I found this while I was going through some of my mother's old Guiding papers recently. I don't know whether she wrote the list herself, or if she got it from somewhere else. It is in her handwriting. I'm going to attribute it to her, lacking other information.
- Install outdoor lighting, controlled by time switches, set to turn on at dusk and off at daylight. The small increase in your electricity bill is offset by the greater security provided. It is a good idea to protect the lights with a wire guard.
- Security screens to go over windows, including the toilet area, come in various types, from one inch square mesh to security grilles specially made to fit your windows, and can serve the dual purpose of keeping people out and preventing or minimising damage to windows.
- Don't forget your doors, front and back. Use a solid-core door or a hollow door with lightweight steel such as galvanised, or install a security door on the outside of the existing door. Remember that the external door is not the only part that must be strong - a door is not secure if hinges, back and door joists are below standard. Don't waste money by installing cheap doors or locks. Ask your local locksmith for advice, and have all doors keyed alike so that only one key is needed for all doors.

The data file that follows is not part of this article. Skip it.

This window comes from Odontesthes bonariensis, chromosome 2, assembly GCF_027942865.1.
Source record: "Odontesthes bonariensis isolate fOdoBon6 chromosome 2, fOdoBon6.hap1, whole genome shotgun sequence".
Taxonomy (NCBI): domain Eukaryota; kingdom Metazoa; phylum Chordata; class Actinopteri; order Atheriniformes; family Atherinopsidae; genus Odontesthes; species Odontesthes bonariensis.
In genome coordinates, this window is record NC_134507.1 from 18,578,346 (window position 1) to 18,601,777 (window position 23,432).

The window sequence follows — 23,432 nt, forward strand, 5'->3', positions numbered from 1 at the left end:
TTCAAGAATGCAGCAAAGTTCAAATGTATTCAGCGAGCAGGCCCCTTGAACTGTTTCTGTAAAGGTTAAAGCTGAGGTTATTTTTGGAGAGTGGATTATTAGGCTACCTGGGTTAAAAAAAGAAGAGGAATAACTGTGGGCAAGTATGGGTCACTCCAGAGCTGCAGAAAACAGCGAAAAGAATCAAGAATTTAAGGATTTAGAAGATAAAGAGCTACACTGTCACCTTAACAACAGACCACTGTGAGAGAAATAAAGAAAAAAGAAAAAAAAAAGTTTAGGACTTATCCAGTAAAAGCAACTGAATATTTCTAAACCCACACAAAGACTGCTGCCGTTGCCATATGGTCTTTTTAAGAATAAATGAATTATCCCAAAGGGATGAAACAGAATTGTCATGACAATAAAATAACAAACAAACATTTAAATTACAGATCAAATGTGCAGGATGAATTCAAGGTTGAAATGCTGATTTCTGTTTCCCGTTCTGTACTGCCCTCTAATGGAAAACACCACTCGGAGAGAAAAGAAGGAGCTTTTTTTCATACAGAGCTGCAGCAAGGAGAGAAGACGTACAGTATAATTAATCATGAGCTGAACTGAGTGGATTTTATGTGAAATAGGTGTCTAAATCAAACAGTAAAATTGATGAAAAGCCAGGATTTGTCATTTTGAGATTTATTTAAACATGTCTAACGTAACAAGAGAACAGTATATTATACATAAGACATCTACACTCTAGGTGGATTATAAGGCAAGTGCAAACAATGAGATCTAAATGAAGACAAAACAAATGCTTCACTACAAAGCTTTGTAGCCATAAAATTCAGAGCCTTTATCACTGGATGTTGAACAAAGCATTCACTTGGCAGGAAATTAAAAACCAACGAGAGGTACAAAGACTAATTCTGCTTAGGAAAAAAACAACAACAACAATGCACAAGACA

- Block off access to under the hall. Mesh may be the solution, as you must still allow plenty of airflow under the floor.
- Plan carefully where trees and shrubs should be planted. A tree too close to the hall can give easy access to the roof, and it would be simple to gain entry by removing a few tiles or a sheet of roofing; a big, shrubby bush can provide screening for a would-be intruder; and trees too close to a hall can be a fire hazard or play havoc with the building foundations.
- Do not store firewood under or around a hall: it is an open invitiation to set a fire, and you would not be covered by insurance in such circumstances.
- Keep your hall and grounds well maintained. A neglected appearance is an open invitation to vandalism and abuse.
- Be a concerned member of your District. Check the hall when you go past, and if you see anything different, disturbed or out of place, investigate, taking due care, or notify the District Leader or Support Group President immediately.
Source: Ruth Wilson